Page:Popular Science Monthly Volume 13.djvu/677

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GEOLOGICAL HISTORY OF NEW YORK.

ation of this long line of drainage. As has been remarked, it is of great and yet unknown depth. The clay by which it is partially filled has been penetrated to a depth of about 100 feet along its margins. How deep it is in the middle portion can only be conjectured; but Hell Gate channel, which has been kept comparatively free by the force of the tides, is in places known to be nearly 200 feet deep; and, since this is a channel of erosion formed by a stream draining into the Hudson, the ancient bed of the Hudson must be still lower.

From the depth and distinctness of the old river-course on the submerged plain outside of the Narrows, we may reasonably infer that the old channel at New York is not much less than 300 feet deep.

We are compelled to conclude from these and other facts of similar import: 1. That the topographical features of the vicinity of New York were for the most part fashioned by the erosion of a system of watercourses which, in preglacial times, when the continent was higher than now, cut their valleys much deeper than would now be possible.

2. That there was here a group of hills composed of crystalline rocks, a sort of spur from the Alleghany belt, and that this range of hills was then seventy or eighty miles inland from the ocean, separated from it by a plain similar in its topographical relations to that which lies between the highlands of our Southern States and the present shore of the Atlantic.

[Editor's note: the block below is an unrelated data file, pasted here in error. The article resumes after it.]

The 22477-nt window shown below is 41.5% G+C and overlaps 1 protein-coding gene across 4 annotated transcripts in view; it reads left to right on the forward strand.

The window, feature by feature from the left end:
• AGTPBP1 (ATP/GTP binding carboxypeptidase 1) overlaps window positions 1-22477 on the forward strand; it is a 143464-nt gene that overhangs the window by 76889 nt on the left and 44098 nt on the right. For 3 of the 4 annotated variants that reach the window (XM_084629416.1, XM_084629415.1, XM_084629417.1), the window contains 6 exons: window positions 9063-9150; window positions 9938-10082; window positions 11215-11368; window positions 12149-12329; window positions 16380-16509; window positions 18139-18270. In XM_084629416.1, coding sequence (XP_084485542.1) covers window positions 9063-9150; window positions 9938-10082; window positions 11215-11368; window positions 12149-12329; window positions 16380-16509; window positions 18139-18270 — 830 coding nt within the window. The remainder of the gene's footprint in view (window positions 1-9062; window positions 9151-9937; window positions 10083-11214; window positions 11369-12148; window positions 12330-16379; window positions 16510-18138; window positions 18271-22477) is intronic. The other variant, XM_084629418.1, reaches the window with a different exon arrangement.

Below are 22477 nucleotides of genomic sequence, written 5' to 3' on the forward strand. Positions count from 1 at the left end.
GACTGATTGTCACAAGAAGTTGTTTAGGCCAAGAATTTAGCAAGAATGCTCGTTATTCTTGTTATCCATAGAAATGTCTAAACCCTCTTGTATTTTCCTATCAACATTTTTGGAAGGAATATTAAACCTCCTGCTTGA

3. At the period under consideration a river draining the basin of the Great Lakes, and in size the second on the continent, followed the course of the Mohawk and Hudson, and, passing through the New York hills, there left the highlands and flowed quietly on to the ocean.

4. Where New York Harbor now is, this great river received two important tributaries—one from the east through Hell Gate channel, which joined it at the Battery, the other from the west through the gorge of the Kill van Kull. Of these, the first is now represented by the Housatonic, then a larger stream, with a longer course and more tributaries; the second was formed by the Passaic and Hackensack, which united at the head of what is now Newark Bay, arid emptied into the Hudson at the entrance to the Narrows. The junction of these two considerable branches so near each other seems to have produced the expansion of the valley which is now New York Harbor. This must then have been a very picturesque spot, as its outlet oceanward was a narrow pass bordered by the hills of Staten and Long Island, 500 feet in height. On the north, it was overlooked on one hand by the great wall of the Palisades, which rose 700 feet above the river; on the other, by a bold shoulder or headland, 400 feet in height, now New York Island, then a promontory, which separated the Housatonic and the Hudson to their junction at its southern extremity.

5. After the lapse of unnumbered ages, during which this nook among the hills was slowly prepared for the important part it was to play in the history of the yet unborn being—man—a quiet subsidence